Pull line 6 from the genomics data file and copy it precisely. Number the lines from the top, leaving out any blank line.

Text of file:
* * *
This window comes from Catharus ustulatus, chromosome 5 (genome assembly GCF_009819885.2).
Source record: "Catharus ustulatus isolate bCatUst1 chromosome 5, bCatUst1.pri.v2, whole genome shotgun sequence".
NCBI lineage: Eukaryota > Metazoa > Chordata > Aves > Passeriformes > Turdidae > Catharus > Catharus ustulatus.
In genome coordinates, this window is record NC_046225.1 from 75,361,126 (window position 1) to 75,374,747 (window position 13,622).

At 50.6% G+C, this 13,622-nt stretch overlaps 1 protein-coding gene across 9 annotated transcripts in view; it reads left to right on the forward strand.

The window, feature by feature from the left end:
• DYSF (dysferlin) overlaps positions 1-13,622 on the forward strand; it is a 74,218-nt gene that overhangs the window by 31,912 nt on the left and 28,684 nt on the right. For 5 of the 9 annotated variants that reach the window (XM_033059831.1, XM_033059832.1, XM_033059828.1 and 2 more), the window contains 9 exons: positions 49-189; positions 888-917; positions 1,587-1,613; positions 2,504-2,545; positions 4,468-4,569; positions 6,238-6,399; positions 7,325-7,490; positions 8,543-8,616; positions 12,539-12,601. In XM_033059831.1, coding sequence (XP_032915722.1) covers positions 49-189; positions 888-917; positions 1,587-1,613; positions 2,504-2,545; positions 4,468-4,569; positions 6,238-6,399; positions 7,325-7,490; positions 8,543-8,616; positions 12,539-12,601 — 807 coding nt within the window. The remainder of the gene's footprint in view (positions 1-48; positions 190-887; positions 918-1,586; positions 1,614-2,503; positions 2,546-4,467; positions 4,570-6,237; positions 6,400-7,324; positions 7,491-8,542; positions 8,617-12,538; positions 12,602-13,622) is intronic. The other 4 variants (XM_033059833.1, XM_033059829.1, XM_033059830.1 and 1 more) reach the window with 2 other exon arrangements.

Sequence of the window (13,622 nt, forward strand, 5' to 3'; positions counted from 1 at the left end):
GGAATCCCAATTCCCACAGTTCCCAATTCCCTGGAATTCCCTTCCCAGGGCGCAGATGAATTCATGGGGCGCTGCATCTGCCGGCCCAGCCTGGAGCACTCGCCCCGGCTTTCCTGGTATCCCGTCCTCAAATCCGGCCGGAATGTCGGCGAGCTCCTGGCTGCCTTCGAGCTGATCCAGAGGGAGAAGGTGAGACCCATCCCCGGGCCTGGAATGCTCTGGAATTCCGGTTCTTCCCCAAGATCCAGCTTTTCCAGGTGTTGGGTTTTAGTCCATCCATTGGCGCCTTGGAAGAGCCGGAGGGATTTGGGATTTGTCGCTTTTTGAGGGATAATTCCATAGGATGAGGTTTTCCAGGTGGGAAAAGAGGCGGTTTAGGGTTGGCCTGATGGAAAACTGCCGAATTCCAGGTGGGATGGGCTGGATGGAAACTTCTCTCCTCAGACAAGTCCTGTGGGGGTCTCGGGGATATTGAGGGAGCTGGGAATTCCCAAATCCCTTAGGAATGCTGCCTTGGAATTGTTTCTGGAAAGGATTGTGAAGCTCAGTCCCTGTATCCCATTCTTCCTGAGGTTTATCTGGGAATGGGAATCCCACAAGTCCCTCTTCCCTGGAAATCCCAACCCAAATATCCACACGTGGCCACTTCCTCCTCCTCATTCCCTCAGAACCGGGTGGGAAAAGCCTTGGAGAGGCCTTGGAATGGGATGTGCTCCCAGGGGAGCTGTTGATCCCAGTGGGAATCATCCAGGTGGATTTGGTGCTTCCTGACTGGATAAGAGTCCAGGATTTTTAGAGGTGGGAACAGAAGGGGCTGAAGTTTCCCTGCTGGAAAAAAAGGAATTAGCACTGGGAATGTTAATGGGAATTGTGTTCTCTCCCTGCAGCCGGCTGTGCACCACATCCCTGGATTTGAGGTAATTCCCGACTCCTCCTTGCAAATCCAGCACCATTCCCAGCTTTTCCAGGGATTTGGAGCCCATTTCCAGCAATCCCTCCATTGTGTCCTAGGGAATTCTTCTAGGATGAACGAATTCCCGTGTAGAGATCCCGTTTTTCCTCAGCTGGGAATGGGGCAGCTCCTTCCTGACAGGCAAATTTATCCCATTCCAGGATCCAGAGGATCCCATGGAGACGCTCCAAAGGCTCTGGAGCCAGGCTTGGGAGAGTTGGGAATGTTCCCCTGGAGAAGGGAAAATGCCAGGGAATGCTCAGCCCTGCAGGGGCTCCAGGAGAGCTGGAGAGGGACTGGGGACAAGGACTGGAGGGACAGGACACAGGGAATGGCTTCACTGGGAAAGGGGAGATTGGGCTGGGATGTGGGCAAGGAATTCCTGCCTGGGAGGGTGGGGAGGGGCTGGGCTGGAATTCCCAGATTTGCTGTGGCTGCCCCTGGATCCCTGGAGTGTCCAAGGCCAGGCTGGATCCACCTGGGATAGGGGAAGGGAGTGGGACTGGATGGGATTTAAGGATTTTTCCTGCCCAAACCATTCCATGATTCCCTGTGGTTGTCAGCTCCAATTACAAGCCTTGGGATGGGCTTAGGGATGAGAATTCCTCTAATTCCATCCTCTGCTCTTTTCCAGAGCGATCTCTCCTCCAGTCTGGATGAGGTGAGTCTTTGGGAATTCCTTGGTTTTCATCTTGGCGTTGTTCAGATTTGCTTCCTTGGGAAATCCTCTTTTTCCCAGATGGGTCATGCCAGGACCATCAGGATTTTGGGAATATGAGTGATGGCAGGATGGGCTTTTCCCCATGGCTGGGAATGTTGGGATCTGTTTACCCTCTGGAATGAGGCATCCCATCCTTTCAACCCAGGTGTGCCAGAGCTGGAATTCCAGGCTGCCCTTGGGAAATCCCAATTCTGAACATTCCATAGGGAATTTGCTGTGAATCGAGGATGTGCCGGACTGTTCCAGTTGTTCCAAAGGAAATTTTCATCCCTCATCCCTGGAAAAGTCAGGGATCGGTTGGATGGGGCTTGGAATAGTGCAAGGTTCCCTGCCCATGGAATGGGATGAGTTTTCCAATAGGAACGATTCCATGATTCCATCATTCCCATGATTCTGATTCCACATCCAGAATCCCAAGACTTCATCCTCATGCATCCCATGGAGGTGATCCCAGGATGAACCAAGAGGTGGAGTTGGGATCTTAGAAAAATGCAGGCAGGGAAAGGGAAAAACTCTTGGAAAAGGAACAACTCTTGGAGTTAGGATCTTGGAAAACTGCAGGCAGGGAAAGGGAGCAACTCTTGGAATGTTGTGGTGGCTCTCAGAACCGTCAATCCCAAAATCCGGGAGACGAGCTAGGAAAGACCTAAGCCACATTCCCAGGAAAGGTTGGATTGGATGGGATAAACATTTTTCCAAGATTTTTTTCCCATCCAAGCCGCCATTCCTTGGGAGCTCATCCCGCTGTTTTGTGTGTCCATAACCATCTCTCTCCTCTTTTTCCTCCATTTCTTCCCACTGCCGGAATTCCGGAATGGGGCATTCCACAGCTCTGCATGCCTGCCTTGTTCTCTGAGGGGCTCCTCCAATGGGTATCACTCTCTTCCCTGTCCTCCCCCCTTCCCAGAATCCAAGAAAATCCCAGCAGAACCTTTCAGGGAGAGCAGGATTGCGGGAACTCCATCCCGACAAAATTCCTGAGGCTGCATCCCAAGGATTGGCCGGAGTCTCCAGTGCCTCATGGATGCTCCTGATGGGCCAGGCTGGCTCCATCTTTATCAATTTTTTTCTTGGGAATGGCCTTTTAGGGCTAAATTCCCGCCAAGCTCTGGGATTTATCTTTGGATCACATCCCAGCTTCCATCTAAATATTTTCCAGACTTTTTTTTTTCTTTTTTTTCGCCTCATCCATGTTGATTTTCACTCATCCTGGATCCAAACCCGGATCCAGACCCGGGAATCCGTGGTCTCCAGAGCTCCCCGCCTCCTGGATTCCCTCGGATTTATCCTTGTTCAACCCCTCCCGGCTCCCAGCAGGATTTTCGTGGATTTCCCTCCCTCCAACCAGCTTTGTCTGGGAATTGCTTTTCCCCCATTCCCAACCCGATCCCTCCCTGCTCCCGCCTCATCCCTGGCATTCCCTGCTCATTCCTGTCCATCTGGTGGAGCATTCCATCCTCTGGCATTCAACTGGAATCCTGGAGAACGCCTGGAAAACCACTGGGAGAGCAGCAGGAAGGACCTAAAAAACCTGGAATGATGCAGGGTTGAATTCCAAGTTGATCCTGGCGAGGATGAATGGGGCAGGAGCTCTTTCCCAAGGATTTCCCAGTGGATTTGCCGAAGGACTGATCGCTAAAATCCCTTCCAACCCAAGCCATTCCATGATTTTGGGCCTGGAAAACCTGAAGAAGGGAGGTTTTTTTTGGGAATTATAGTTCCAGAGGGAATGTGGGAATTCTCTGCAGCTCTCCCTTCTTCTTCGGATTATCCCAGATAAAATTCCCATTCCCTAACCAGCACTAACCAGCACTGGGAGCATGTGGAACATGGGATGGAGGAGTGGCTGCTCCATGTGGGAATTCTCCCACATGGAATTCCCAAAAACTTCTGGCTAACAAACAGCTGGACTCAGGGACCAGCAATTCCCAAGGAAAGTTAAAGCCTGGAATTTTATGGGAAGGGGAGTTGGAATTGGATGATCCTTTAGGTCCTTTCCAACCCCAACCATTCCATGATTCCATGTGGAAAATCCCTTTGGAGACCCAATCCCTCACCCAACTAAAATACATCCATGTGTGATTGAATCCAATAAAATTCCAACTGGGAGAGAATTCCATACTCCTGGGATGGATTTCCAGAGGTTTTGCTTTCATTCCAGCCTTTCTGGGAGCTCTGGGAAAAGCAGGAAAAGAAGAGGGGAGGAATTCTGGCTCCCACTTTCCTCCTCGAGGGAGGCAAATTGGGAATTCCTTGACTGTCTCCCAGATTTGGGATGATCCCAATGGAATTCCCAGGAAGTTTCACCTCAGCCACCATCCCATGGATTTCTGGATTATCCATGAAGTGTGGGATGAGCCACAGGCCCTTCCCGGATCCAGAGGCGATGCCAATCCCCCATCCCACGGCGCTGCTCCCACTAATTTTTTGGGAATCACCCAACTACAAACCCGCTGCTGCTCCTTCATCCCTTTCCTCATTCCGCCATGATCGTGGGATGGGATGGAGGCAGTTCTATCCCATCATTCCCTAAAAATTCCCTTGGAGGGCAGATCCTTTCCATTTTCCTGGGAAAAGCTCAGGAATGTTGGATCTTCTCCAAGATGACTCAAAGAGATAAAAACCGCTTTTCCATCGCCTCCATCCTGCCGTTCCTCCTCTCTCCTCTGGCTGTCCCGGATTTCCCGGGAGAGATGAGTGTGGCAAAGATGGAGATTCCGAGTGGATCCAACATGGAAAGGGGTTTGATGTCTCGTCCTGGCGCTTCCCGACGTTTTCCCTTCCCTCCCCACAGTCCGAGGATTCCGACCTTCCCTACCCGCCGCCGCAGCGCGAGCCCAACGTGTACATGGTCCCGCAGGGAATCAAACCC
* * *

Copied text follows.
The window, feature by feature from the left end: